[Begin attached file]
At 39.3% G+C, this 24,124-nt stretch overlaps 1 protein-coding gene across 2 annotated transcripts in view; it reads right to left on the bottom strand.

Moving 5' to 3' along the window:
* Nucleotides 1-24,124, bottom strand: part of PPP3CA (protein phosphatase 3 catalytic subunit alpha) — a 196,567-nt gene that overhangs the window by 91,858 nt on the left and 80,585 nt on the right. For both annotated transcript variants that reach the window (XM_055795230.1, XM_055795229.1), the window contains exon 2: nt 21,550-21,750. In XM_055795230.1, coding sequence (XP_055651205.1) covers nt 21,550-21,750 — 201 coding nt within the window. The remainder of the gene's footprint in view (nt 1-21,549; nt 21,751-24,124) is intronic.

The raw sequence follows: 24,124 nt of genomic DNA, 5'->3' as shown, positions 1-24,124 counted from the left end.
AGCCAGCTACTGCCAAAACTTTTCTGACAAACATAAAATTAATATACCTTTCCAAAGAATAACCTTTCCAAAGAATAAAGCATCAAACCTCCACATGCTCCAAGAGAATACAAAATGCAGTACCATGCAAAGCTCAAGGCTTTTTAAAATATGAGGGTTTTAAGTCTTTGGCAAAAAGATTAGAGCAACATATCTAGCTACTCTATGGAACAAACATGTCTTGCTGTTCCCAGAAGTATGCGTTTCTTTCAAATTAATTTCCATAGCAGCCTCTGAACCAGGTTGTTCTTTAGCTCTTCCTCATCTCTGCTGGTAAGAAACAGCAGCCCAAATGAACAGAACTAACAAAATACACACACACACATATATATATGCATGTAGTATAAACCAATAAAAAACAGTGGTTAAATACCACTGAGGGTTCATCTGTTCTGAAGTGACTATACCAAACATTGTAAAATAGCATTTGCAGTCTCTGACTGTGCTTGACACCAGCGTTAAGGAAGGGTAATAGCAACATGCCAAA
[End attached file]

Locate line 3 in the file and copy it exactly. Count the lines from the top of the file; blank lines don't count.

* Nucleotides 1-24,124, bottom strand: part of PPP3CA (protein phosphatase 3 catalytic subunit alpha) — a 196,567-nt gene that overhangs the window by 91,858 nt on the left and 80,585 nt on the right. For both annotated transcript variants that reach the window (XM_055795230.1, XM_055795229.1), the window contains exon 2: nt 21,550-21,750. In XM_055795230.1, coding sequence (XP_055651205.1) covers nt 21,550-21,750 — 201 coding nt within the window. The remainder of the gene's footprint in view (nt 1-21,549; nt 21,751-24,124) is intronic.